"Opera in Altenburg" Altenburg by Nemorino
Altenburg Travel Guide: 43 reviews and 113 photos
Altenburg is a city in the eastern part of Germany which has lost 35 % of its population in the past quarter century.
In 1981 the city had 55,827 inhabitants. Now twenty-eight years later the population is down to 35,735 -- roughly the size of Beloit, Wisconsin or Urbandale, Iowa.
Most of this decline has happened since German reunification in the early 1990s, as people started moving west in search of jobs.
Amazingly, this small city with its shrinking population still has a full-scale theater that does an ambitious program of live opera and drama -- though to survive the theater had to merge several years ago with the one in nearby Gera. Now the combined theater and opera company presents the same productions in both cities on different evenings.
In 2003 I saw a very good performance here in Altenburg of the opera Die tote Stadt (The Dead City) by Erich Wolfgang Korngold (1897-1957), which I also saw four years later in the West German city of Hagen.
Hagen is nearly six times as big as Altenburg, but it also looked rather dead when I was there to see The Dead City, which was on a very grey, rainy and unseasonably cold weekend in May 2007.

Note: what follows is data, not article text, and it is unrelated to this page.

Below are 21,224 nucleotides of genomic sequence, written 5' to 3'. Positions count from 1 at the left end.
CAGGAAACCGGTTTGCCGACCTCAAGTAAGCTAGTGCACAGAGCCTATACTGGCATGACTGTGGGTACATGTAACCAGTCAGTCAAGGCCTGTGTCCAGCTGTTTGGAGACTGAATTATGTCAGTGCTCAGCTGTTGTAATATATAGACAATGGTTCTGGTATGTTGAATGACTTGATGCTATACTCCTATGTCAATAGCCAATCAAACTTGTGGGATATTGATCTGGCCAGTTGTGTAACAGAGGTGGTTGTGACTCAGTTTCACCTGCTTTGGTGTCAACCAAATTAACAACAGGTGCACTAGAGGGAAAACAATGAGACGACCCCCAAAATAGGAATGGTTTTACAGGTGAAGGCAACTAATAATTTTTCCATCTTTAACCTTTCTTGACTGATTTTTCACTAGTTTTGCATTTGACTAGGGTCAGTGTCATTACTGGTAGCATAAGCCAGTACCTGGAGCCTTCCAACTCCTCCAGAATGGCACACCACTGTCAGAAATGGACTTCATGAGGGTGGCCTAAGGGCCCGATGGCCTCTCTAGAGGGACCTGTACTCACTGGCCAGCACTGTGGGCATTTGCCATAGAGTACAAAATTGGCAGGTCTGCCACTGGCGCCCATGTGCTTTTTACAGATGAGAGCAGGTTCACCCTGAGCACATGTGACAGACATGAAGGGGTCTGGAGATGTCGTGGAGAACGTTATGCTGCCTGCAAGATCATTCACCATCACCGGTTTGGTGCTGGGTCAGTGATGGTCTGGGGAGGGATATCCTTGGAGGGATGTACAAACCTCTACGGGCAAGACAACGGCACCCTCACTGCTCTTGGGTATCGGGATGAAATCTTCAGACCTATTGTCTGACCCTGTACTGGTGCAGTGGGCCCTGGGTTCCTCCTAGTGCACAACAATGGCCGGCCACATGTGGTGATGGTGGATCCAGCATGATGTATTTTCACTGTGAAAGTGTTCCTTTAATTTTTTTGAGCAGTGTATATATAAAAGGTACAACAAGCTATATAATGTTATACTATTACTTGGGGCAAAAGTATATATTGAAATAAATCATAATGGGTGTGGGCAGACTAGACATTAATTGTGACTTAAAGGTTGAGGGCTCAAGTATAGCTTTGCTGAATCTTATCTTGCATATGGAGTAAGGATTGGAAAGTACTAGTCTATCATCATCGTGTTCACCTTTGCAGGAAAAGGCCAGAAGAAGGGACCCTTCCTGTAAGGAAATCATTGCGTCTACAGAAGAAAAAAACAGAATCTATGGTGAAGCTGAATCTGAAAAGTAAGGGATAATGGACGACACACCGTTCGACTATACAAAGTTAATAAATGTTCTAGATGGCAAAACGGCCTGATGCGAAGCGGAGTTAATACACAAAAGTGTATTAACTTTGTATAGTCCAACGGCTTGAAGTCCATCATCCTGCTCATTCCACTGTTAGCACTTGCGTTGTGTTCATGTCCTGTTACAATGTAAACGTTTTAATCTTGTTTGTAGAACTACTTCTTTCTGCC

Altenburg means "Old Castle", and there is indeed an old castle up on the hill in front of the theater.
The castle has been there in one form or another for a thousand years at least. It was gradually turned into a palace in the first half of the 18th century, when it became the second residence of the dukes of Sachsen-Gotha-Altenburg.
The palace complex includes among other things a church with a famous organ that Johann Sebastian Bach once played.
One of the most popular card games in Germany is called Skat. While I can't really claim to understand the game (much less play it), I'm told that it is played by three or four people using a 32-card deck. It involves bidding and taking tricks, which are then added up by a very complicated system.
Skat was invented in Altenburg around 1810. The German Skat Society is still based here, as it the German Skat Court, which is supposed to settle disputes involving the game. So Altenburg likes to call itself the Skat City, which in German is something of a tongue-twister: Skatstadt.
Photos: 1. Cycling in Altenburg 2. Cyclists by the park 3. Bicycle route signs at the station OK, I didn't see huge... more travel advice
Photos: 1. Altenburg train station, built 1876 2. Tracks and platform 3. Old switching house and statue on the... more travel advice
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